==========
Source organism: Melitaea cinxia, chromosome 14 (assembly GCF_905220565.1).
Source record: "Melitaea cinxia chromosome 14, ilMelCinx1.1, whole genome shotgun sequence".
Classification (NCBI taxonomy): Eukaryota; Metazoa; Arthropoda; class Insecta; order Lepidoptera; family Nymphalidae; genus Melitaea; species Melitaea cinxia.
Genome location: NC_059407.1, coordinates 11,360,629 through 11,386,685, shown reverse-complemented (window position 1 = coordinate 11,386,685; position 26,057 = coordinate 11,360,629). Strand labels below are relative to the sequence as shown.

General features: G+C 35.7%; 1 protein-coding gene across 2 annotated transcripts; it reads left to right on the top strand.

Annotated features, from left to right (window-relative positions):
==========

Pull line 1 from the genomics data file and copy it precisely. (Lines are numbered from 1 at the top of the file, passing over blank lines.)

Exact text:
Source organism: Melitaea cinxia, chromosome 14 (assembly GCF_905220565.1).